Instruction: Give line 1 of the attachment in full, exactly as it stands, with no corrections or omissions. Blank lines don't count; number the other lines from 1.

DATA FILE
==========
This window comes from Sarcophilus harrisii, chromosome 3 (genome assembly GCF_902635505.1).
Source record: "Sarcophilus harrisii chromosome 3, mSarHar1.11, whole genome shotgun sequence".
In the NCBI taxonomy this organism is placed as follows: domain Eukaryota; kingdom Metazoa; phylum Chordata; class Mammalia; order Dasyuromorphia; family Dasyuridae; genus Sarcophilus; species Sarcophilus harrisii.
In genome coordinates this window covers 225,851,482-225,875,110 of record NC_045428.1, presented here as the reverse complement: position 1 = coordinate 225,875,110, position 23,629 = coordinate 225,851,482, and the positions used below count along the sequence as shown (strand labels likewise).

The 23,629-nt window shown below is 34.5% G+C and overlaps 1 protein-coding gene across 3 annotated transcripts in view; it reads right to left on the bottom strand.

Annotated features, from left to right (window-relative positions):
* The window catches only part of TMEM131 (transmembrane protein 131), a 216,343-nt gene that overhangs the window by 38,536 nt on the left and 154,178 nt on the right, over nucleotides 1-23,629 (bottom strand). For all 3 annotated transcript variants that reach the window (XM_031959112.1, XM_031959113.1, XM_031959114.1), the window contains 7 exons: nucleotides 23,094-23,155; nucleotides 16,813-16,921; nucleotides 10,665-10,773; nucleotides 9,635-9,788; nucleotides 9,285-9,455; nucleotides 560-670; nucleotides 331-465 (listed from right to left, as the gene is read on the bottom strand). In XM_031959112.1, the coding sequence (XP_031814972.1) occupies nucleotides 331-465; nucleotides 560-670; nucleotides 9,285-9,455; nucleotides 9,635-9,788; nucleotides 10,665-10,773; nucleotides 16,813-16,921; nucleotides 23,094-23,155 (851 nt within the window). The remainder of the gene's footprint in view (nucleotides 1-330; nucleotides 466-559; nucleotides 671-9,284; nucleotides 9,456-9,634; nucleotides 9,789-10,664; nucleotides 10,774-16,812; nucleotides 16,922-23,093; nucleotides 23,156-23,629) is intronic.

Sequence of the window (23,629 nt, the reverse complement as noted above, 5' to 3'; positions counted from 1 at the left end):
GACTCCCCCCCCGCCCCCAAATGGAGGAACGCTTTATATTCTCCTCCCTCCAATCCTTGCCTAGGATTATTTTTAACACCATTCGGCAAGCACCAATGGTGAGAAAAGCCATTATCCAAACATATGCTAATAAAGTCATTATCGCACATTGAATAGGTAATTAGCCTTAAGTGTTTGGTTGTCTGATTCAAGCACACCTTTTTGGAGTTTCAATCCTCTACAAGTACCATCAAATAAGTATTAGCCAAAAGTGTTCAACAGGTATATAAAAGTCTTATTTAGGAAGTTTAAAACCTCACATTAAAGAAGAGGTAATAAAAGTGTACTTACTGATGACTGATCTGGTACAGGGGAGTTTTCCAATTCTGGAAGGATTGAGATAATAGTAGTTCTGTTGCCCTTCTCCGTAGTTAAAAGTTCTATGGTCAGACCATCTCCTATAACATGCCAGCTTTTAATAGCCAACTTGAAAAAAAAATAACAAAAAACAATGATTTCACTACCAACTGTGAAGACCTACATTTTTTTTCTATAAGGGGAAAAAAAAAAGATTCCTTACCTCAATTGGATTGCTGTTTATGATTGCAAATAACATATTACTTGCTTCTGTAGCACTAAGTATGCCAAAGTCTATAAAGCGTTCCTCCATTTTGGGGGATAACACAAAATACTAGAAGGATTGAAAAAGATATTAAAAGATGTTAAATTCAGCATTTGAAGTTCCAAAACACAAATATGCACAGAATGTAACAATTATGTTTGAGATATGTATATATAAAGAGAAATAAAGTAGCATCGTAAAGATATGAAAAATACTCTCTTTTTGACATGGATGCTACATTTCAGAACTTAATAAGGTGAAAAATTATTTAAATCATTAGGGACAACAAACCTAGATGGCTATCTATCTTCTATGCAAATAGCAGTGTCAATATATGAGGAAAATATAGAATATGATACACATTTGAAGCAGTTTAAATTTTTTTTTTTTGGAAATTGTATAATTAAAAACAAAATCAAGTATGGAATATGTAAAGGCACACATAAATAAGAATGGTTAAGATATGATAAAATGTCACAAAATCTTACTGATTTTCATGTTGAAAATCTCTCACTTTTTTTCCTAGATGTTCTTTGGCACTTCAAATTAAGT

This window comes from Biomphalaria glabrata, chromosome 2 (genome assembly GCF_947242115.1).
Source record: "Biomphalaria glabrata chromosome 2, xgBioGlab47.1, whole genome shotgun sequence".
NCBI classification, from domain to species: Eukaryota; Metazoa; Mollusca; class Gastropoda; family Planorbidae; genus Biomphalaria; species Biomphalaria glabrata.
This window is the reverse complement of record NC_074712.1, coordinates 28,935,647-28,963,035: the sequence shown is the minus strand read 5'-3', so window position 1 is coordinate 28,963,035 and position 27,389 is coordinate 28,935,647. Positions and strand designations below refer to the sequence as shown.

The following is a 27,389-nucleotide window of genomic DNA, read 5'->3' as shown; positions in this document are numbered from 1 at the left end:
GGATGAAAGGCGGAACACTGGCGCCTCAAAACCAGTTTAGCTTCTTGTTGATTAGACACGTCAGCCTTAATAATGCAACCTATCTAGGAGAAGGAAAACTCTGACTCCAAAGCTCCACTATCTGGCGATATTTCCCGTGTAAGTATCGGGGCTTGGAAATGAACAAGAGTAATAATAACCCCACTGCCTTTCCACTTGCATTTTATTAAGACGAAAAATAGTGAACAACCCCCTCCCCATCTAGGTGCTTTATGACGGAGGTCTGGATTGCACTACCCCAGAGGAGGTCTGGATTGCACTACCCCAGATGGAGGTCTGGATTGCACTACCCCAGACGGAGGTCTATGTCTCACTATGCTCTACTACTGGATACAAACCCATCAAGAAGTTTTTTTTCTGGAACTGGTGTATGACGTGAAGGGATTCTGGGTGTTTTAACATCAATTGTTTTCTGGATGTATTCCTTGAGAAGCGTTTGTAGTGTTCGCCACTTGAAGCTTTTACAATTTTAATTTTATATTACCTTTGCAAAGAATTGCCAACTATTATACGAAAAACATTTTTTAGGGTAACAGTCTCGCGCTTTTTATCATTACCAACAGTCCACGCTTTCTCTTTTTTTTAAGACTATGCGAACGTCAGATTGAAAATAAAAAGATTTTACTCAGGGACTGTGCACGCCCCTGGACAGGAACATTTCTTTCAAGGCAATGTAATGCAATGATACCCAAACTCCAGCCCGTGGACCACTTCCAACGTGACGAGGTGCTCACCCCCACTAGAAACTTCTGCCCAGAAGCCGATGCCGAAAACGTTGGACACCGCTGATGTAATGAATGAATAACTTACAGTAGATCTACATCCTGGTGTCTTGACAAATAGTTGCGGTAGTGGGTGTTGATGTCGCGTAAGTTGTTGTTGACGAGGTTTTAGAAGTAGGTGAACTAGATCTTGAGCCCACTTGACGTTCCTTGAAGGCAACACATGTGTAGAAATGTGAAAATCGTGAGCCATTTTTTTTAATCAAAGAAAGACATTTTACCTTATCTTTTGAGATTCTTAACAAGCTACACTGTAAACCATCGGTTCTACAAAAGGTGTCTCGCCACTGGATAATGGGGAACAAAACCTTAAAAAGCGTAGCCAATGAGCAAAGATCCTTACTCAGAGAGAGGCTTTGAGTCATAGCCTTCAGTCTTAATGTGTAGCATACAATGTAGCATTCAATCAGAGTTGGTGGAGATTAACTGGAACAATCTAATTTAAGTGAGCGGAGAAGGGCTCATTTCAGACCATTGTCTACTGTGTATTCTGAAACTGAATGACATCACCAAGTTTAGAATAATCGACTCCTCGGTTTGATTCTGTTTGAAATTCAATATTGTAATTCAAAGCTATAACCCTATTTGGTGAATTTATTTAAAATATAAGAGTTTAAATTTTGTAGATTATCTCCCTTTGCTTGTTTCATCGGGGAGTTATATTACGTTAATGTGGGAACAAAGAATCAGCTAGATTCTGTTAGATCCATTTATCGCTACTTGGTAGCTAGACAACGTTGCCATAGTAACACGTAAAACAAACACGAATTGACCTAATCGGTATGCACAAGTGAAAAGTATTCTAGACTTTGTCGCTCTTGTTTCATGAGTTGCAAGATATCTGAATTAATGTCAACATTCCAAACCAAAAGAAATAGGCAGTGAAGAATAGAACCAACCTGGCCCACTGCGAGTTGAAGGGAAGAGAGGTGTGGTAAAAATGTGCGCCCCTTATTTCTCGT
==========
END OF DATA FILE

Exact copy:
This window comes from Sarcophilus harrisii, chromosome 3 (genome assembly GCF_902635505.1).